Friday, September 17, 2010

Code of Conduct

The Code of Conduct was brought into military doctrine in the 1950’s.  It is a reminder of what is expected of American servicemembers if they are captured.  I’ve used it as a reminder of how to conduct myself in the bad times.

I am an American fighting in the forces that guard my country and our way of life, I am prepared to give my life in their defense.

This is what I am, not what I do, and the lengths to which I am willing to go to fulfill my mission.  In the worst of times, this may be the only thing you’ve got to keep yourself going.

I will never surrender of my own free will.  If in command, I will never surrender the members of my command while they still have the means to resist.

I will never give up so long as I have the ability to continue to strive towards my goal.  If I am a leader, I will never give up on my people so long as they are still able to continue their missions.  Knowing that your leader believes in you and will stay by your side means more than just about anything else in tough times.

If I am captured I will continue to resist by all means available.  I will make every effort to escape and aid others to escape.  I will accept neither parole nor special favors from the enemy.

Sometimes no matter how hard you try, the worst happens.  Even then, never give up.  Work with your people to either make the situation better or get out of the situation altogether.  I will not make my life better at the expense of the lives of my people.  Neither will I take comforts that are not available to them.  Everyone benefits or no one benefits.

If I become prisoner of war, I will keep faith with my fellow prisoners.  I will give no information or take part in any action which might be harmful to my comrades.  If I am senior, I will take command.  If not, I will obey the lawful orders of those appointed over me and will back them up in every way.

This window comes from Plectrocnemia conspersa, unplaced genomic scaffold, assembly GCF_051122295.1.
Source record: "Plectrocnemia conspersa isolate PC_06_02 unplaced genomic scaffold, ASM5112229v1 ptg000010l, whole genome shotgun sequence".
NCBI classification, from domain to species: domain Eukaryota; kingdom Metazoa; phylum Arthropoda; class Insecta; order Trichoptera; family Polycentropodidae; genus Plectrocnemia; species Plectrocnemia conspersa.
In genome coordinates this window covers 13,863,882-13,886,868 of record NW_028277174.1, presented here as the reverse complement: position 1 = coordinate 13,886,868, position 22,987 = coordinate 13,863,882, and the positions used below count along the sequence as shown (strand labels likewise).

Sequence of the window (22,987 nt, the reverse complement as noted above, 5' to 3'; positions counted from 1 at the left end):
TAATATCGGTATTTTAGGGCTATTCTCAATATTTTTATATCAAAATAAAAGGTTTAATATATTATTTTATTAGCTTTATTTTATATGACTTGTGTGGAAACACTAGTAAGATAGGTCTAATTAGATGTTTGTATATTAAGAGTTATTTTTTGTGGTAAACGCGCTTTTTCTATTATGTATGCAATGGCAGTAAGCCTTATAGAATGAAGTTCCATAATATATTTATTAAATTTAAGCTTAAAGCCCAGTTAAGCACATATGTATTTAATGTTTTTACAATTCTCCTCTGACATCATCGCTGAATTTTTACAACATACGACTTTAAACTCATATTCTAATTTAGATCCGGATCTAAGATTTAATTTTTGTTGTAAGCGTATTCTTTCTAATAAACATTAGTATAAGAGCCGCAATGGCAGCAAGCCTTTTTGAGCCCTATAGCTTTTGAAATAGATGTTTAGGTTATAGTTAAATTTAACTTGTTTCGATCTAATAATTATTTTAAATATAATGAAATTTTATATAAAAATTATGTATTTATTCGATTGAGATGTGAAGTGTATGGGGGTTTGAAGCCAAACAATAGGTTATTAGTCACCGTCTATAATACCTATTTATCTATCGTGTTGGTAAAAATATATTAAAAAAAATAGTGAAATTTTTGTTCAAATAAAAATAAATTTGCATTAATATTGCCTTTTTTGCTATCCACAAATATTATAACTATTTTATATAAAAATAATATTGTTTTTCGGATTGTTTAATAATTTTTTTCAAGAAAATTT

I will stand by my people, no matter what.  I will do nothing that will hurt my organization, no matter what personal benefit I may gain.  I will not be afraid to take charge in a difficult situation, even if that exposes me to ridicule, deprivation, or worse.  If someone else takes charge, I will follow their leadership wholly.

Should I become a prisoner of war, I am required to give name, rank, service number, and date of birth.  I will evade answering questions to the utmost of my ability.  I will make no oral or written statements disloyal to my country and its allies.

There are some things you have to do when you’re in a bad situation.  Other than that, don’t do anything to make it worse.  Don’t trade the lives of your comrades for your own personal gain.  Remember that there are some things more important than your own personal comfort or survival.

I will never forget that I am an American fighting for freedom, responsible for my actions, and dedicated to the principles which made my country free.  I will trust in my God and in the United States of America.

Again, this is who I am, not what I do.  I will take responsibility for what I say and do, and will remember why I should do the right thing in a bad situation.  I will remember that even though I may be isolated, I am never alone.

1 comment:

Amusing Bunni said...

The code of conduct is great. Why obummer isn't impeached yet for violating everything.

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